Late at night in certain (Miyazaki-animated) regions of Japan it’s possible to catch a ride on the Catbus. So what’s the late night animal transportation situation in other countries? We’re glad you asked! Camera traps set up by Ezemvelo KZN Wildlife in Hluhluwe-iMfolozi Park, a nature reserve in South Africa, recently captured these awesome images of an adventuresome Large-spotted genet hitching a ride on the backs of Cape Buffalo and White Rhinos in the middle of the night.
"Large-spotted genets are small nocturnal omnivores related to civets. They are mostly tree-dwelling creatures and prey on insects, birds, frogs, and rodents, although there have been recordings of them killing baby antelopes, a seemingly impossible feat for a creature of their size."
And now we know genets also like to use much larger animals as transportation. These photos were captured on different nights, which means that these Buffalobus and Rhinobus rides weren’t a one-time occurrence.
[via National Geographic News]
This is really important
Welp. I got 3~
The sequined (or mirror) spider has silvery patches covering its abdomen. Because the speckles reflect and scatter light, they may make the spider harder for predators to see. Amazingly, the patches with change in size depending on the spider’s level of agitation.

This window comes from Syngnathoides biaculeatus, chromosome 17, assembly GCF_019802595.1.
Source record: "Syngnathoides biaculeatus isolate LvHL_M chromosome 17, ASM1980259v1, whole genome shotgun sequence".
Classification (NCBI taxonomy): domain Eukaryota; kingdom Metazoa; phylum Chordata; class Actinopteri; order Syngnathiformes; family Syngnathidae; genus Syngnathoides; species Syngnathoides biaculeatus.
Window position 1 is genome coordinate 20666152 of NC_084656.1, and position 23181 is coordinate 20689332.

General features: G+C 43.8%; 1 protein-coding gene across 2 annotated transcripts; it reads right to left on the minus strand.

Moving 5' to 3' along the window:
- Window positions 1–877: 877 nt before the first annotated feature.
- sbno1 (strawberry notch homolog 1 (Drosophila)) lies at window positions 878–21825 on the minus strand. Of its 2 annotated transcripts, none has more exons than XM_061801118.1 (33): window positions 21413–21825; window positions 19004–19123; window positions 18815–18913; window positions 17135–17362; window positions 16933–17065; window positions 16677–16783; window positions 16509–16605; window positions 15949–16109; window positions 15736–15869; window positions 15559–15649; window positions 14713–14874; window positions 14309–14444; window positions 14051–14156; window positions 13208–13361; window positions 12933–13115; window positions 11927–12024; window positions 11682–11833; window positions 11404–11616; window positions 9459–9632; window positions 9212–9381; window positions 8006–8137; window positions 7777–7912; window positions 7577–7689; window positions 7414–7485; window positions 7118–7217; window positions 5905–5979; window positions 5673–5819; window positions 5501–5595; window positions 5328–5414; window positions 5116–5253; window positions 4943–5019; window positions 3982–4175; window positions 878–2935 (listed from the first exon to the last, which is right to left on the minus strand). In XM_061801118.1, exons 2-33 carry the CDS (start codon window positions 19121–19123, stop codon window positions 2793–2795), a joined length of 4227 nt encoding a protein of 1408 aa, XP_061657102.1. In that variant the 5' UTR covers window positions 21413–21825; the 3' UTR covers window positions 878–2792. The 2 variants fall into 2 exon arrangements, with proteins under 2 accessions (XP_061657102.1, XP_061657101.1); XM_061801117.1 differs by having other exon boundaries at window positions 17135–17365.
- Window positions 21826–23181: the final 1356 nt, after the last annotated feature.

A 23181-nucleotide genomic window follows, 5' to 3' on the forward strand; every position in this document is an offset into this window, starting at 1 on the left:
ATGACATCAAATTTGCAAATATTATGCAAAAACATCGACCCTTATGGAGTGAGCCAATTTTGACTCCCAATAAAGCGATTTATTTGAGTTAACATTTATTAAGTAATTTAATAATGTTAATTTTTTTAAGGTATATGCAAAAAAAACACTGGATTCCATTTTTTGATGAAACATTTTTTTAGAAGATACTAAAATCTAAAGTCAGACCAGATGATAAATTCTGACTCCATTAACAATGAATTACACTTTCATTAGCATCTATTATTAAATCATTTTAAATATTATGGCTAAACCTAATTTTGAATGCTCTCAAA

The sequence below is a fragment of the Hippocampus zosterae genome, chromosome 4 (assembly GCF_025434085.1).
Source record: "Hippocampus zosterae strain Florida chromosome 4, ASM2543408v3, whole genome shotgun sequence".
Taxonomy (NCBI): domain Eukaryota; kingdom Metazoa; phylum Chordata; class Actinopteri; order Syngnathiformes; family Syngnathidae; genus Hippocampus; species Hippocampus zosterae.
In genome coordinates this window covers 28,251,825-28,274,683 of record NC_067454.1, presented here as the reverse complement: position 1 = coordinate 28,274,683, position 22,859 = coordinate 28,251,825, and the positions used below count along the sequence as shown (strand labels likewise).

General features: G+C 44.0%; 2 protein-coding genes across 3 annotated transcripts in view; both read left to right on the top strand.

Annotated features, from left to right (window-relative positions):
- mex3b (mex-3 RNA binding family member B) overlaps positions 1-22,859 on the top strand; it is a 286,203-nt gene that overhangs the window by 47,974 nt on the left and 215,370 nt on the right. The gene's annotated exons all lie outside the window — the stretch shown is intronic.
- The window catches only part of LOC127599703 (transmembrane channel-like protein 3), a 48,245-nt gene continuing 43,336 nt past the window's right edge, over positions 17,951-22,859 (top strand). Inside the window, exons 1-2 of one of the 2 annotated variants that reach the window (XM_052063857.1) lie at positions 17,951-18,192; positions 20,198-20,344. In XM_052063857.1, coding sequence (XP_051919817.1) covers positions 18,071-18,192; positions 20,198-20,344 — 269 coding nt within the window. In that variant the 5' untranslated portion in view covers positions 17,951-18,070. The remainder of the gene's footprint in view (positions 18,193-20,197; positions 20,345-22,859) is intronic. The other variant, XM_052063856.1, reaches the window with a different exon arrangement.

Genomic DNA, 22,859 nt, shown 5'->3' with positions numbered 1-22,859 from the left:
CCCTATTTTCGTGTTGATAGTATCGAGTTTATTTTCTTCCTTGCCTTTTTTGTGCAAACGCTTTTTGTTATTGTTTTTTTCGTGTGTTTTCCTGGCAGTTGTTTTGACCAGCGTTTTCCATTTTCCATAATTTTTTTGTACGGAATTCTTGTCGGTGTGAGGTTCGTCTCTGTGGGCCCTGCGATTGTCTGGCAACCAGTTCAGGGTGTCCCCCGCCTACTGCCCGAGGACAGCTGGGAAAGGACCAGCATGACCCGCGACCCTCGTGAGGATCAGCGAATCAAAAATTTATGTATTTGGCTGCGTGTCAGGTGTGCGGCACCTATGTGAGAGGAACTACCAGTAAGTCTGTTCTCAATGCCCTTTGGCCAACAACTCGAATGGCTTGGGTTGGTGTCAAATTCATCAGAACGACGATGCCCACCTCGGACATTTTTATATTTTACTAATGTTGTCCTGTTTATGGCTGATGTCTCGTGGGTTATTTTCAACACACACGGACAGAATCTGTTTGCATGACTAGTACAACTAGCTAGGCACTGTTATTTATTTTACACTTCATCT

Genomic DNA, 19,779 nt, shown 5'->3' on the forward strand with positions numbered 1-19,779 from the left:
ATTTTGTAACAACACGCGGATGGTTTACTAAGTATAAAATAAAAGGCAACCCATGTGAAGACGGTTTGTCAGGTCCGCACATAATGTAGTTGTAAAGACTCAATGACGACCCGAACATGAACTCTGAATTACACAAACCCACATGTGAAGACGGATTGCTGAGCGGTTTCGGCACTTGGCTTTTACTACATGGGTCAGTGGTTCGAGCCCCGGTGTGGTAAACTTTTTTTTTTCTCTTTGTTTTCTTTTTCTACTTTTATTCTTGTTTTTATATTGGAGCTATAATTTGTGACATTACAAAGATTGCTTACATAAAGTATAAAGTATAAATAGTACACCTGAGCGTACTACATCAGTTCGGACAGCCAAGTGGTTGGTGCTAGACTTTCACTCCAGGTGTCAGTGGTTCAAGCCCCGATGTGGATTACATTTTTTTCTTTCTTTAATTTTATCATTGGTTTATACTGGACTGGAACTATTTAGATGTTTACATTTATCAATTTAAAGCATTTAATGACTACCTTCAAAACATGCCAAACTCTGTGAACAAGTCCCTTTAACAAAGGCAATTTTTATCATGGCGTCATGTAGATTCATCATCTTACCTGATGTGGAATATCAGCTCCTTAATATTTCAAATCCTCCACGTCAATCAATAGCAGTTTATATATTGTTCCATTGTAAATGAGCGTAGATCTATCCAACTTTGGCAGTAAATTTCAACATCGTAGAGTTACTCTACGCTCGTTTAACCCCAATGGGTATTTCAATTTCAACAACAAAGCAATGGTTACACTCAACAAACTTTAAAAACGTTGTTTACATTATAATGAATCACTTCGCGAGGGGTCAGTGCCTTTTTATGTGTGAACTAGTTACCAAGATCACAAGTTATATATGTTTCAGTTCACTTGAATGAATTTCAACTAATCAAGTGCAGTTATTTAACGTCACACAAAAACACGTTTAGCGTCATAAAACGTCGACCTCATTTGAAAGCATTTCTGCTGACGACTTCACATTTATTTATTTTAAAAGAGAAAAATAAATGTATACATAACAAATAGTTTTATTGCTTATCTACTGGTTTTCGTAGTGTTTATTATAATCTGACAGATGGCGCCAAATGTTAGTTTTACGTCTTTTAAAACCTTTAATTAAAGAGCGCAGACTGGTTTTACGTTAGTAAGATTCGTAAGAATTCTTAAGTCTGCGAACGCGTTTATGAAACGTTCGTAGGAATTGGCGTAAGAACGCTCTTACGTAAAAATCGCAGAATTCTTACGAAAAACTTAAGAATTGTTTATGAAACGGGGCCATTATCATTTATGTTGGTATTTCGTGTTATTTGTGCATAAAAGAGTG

Image credit: Andrew Ker
Thwaitesia nigronodosa (Theridiidae)
Happy World Rhino Day!
Started by WWF South Africa in 2010, World Rhino Day is celebrated every 22nd September.
It is easy to become disillusioned when contemplating rhino conservation, with the threat of poaching ever increasing. So here’s some positive rhino deets to celebrate these fantastic animals:
- The southern white rhinoceros was considered extinct in the late 19th century, until a small population of less than 100 individuals was discovered in 1895. Now there are estimated to be more than 20,000 southern white rhinos in existence!
- In Nepal, where a small population of the Indian rhinoceros is found, there was not a single instance of poaching for all of 2013. In 2012, there was only one, and in 2011 there were also none at all.
- Sumatran rhinos are a very ancient species, and they are related to the now extinct Woolly Rhinoceros, Coelodonta.
- The closest living relatives of rhinos are tapirs, zebra and horses
- A group of rhinos is called a CRASH
- An adult rhino can produce up to 22 kg of excrement per day
If you’d like to lend a hand to rhino conservation, here’s a few organisations you might like to check out:
The angry tongue.
Sunday’s Featured Photographer: (Aurel Manea)
Photoset reblogged from this little red riding hood's got a basket full of with 23,257 notes
Urbance animated project is now on Kickstarter.
Page 1 of 4432